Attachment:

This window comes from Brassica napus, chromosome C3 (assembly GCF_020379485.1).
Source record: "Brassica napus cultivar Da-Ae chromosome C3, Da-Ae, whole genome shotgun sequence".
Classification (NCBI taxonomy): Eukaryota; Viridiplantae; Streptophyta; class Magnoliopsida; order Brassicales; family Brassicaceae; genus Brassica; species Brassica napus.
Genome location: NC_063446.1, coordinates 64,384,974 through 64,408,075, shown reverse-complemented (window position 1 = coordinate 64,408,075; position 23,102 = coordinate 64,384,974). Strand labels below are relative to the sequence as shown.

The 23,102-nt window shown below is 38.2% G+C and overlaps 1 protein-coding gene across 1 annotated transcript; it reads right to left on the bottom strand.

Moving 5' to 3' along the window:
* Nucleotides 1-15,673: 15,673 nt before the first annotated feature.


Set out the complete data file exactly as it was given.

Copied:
This window comes from Brassica napus, chromosome C3 (assembly GCF_020379485.1).
Source record: "Brassica napus cultivar Da-Ae chromosome C3, Da-Ae, whole genome shotgun sequence".
Classification (NCBI taxonomy): Eukaryota; Viridiplantae; Streptophyta; class Magnoliopsida; order Brassicales; family Brassicaceae; genus Brassica; species Brassica napus.
Genome location: NC_063446.1, coordinates 64,384,974 through 64,408,075, shown reverse-complemented (window position 1 = coordinate 64,408,075; position 23,102 = coordinate 64,384,974). Strand labels below are relative to the sequence as shown.

The 23,102-nt window shown below is 38.2% G+C and overlaps 1 protein-coding gene across 1 annotated transcript; it reads right to left on the bottom strand.

Moving 5' to 3' along the window:
* Nucleotides 1-15,673: 15,673 nt before the first annotated feature.